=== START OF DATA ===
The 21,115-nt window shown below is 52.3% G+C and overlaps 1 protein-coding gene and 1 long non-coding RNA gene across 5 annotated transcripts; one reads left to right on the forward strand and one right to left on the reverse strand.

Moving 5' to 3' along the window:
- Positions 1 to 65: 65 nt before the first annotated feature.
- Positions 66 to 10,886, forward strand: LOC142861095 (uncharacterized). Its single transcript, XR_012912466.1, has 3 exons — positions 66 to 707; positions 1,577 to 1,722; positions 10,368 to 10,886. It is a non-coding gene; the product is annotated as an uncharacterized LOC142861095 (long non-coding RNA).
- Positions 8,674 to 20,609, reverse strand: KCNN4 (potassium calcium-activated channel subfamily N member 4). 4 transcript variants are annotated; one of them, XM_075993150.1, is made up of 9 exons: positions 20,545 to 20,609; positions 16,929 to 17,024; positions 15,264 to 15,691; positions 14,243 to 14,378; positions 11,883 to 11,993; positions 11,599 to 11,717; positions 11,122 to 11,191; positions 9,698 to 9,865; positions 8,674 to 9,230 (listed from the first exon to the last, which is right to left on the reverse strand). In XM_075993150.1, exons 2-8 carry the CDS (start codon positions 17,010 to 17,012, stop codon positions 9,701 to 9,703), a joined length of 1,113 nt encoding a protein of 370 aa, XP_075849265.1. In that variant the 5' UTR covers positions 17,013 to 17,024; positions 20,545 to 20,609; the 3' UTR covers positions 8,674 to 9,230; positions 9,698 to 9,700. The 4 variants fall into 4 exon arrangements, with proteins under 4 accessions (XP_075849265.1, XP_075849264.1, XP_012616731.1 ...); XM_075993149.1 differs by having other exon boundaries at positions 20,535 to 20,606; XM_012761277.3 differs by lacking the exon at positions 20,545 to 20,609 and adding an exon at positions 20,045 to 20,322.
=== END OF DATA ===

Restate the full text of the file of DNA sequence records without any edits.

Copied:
The 21,115-nt window shown below is 52.3% G+C and overlaps 1 protein-coding gene and 1 long non-coding RNA gene across 5 annotated transcripts; one reads left to right on the forward strand and one right to left on the reverse strand.

Moving 5' to 3' along the window:
- Positions 1 to 65: 65 nt before the first annotated feature.
- Positions 66 to 10,886, forward strand: LOC142861095 (uncharacterized). Its single transcript, XR_012912466.1, has 3 exons — positions 66 to 707; positions 1,577 to 1,722; positions 10,368 to 10,886. It is a non-coding gene; the product is annotated as an uncharacterized LOC142861095 (long non-coding RNA).
- Positions 8,674 to 20,609, reverse strand: KCNN4 (potassium calcium-activated channel subfamily N member 4). 4 transcript variants are annotated; one of them, XM_075993150.1, is made up of 9 exons: positions 20,545 to 20,609; positions 16,929 to 17,024; positions 15,264 to 15,691; positions 14,243 to 14,378; positions 11,883 to 11,993; positions 11,599 to 11,717; positions 11,122 to 11,191; positions 9,698 to 9,865; positions 8,674 to 9,230 (listed from the first exon to the last, which is right to left on the reverse strand). In XM_075993150.1, exons 2-8 carry the CDS (start codon positions 17,010 to 17,012, stop codon positions 9,701 to 9,703), a joined length of 1,113 nt encoding a protein of 370 aa, XP_075849265.1. In that variant the 5' UTR covers positions 17,013 to 17,024; positions 20,545 to 20,609; the 3' UTR covers positions 8,674 to 9,230; positions 9,698 to 9,700. The 4 variants fall into 4 exon arrangements, with proteins under 4 accessions (XP_075849265.1, XP_075849264.1, XP_012616731.1 ...); XM_075993149.1 differs by having other exon boundaries at positions 20,535 to 20,606; XM_012761277.3 differs by lacking the exon at positions 20,545 to 20,609 and adding an exon at positions 20,045 to 20,322.